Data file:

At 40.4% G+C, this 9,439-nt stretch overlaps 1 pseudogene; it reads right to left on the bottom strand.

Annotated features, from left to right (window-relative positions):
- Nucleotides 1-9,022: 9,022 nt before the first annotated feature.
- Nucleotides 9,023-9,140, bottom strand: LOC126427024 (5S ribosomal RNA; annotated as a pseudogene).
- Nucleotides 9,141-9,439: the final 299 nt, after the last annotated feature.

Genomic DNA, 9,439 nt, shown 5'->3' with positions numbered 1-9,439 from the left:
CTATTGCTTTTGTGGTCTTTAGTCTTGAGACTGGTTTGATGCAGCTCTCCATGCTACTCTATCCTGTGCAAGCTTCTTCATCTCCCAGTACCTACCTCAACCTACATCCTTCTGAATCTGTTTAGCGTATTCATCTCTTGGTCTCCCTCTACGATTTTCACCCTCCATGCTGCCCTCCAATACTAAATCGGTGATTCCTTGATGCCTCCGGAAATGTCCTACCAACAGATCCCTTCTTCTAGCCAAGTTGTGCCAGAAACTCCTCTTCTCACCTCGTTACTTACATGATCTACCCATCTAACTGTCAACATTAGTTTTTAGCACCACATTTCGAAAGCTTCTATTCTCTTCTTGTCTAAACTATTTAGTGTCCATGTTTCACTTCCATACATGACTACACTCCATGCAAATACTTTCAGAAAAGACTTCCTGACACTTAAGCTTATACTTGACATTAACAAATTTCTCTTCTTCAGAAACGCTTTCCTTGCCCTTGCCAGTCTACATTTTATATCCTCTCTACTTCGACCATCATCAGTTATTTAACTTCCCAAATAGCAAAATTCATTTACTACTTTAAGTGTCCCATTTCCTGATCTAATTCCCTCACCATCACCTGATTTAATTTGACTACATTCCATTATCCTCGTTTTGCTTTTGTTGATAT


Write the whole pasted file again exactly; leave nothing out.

At 40.4% G+C, this 9,439-nt stretch overlaps 1 pseudogene; it reads right to left on the bottom strand.

Annotated features, from left to right (window-relative positions):
- Nucleotides 1-9,022: 9,022 nt before the first annotated feature.
- Nucleotides 9,023-9,140, bottom strand: LOC126427024 (5S ribosomal RNA; annotated as a pseudogene).
- Nucleotides 9,141-9,439: the final 299 nt, after the last annotated feature.

Genomic DNA, 9,439 nt, shown 5'->3' with positions numbered 1-9,439 from the left:
CTATTGCTTTTGTGGTCTTTAGTCTTGAGACTGGTTTGATGCAGCTCTCCATGCTACTCTATCCTGTGCAAGCTTCTTCATCTCCCAGTACCTACCTCAACCTACATCCTTCTGAATCTGTTTAGCGTATTCATCTCTTGGTCTCCCTCTACGATTTTCACCCTCCATGCTGCCCTCCAATACTAAATCGGTGATTCCTTGATGCCTCCGGAAATGTCCTACCAACAGATCCCTTCTTCTAGCCAAGTTGTGCCAGAAACTCCTCTTCTCACCTCGTTACTTACATGATCTACCCATCTAACTGTCAACATTAGTTTTTAGCACCACATTTCGAAAGCTTCTATTCTCTTCTTGTCTAAACTATTTAGTGTCCATGTTTCACTTCCATACATGACTACACTCCATGCAAATACTTTCAGAAAAGACTTCCTGACACTTAAGCTTATACTTGACATTAACAAATTTCTCTTCTTCAGAAACGCTTTCCTTGCCCTTGCCAGTCTACATTTTATATCCTCTCTACTTCGACCATCATCAGTTATTTAACTTCCCAAATAGCAAAATTCATTTACTACTTTAAGTGTCCCATTTCCTGATCTAATTCCCTCACCATCACCTGATTTAATTTGACTACATTCCATTATCCTCGTTTTGCTTTTGTTGATAT